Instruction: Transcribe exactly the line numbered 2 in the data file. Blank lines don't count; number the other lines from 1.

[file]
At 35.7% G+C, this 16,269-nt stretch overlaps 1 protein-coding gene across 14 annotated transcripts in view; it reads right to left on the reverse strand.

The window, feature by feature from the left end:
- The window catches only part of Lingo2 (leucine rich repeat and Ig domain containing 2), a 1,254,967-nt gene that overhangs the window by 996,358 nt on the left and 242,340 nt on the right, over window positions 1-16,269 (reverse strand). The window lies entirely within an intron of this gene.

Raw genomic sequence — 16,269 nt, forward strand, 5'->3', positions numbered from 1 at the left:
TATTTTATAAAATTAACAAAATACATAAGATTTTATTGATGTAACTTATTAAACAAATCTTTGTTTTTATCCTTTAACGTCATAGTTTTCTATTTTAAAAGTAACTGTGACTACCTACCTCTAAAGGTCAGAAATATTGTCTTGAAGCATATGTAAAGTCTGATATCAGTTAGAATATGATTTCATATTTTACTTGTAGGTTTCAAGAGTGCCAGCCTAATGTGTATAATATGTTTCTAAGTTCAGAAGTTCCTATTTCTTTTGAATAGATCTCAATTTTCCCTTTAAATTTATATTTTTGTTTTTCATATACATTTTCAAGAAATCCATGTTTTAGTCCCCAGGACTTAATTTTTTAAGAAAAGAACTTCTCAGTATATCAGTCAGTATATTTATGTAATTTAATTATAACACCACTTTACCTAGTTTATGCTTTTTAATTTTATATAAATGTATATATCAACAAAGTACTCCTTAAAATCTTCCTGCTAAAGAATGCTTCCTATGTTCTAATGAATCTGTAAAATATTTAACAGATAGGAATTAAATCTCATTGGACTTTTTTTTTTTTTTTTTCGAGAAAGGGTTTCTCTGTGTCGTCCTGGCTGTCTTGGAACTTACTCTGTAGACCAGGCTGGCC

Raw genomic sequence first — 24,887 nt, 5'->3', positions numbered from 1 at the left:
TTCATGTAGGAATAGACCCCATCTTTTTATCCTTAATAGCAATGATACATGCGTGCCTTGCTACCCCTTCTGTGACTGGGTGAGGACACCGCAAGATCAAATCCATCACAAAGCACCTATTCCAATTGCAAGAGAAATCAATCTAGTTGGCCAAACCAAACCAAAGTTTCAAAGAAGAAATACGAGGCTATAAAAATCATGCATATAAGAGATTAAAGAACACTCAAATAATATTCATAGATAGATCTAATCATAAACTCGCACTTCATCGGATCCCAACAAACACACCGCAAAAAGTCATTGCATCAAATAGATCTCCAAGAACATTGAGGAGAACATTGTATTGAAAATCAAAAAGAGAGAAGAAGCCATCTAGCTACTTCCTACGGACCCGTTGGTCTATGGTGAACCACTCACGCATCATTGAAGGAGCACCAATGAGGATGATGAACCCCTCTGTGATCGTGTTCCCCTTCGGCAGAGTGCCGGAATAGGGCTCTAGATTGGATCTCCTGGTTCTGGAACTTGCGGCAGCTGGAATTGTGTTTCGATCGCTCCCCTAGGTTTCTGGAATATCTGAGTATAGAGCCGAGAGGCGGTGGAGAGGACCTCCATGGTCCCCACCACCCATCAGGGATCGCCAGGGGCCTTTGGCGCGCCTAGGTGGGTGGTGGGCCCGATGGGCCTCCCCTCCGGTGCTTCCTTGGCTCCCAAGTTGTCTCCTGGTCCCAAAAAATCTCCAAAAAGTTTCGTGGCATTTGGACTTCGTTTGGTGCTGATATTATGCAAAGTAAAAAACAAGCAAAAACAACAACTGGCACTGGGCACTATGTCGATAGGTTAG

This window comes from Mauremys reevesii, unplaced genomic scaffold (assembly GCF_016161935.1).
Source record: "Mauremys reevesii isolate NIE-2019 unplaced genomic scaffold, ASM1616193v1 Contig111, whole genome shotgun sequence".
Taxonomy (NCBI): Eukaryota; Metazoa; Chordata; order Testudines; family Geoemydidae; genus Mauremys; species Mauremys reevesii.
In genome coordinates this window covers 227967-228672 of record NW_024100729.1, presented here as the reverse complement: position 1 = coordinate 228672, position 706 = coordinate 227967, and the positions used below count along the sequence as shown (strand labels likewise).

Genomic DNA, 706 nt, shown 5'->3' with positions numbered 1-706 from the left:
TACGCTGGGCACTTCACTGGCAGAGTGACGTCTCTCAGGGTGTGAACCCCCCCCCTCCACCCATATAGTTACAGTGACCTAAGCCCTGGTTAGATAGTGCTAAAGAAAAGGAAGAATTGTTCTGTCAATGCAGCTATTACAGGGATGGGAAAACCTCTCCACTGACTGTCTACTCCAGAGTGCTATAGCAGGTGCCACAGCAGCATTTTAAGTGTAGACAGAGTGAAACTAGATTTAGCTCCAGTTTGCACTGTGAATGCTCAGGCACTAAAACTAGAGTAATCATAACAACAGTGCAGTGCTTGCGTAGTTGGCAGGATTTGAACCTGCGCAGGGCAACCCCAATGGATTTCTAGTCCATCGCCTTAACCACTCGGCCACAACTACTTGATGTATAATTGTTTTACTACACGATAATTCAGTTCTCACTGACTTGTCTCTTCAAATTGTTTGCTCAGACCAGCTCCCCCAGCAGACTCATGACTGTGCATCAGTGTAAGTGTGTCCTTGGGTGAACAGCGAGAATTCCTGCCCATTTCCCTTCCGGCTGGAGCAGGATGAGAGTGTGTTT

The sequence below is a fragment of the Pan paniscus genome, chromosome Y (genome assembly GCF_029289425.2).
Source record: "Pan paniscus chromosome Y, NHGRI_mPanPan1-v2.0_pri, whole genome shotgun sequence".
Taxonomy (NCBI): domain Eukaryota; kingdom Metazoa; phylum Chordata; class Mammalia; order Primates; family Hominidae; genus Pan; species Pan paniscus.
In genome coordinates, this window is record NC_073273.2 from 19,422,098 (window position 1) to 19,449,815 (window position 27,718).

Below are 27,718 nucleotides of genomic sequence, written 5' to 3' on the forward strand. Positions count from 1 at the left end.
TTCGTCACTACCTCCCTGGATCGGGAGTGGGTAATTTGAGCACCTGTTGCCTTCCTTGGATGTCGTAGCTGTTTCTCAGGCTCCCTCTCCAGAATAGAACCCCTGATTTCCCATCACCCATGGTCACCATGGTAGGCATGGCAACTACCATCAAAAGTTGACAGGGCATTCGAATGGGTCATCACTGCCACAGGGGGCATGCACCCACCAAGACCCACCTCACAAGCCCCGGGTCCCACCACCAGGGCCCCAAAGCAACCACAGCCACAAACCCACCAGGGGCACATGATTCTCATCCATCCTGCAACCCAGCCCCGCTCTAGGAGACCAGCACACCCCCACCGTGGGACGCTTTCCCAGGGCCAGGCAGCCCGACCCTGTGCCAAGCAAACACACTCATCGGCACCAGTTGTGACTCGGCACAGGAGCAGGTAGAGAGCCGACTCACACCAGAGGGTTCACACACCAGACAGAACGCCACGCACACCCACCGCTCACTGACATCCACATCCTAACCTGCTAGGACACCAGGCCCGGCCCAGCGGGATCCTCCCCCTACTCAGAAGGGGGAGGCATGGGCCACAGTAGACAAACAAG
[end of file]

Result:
The window, feature by feature from the left end: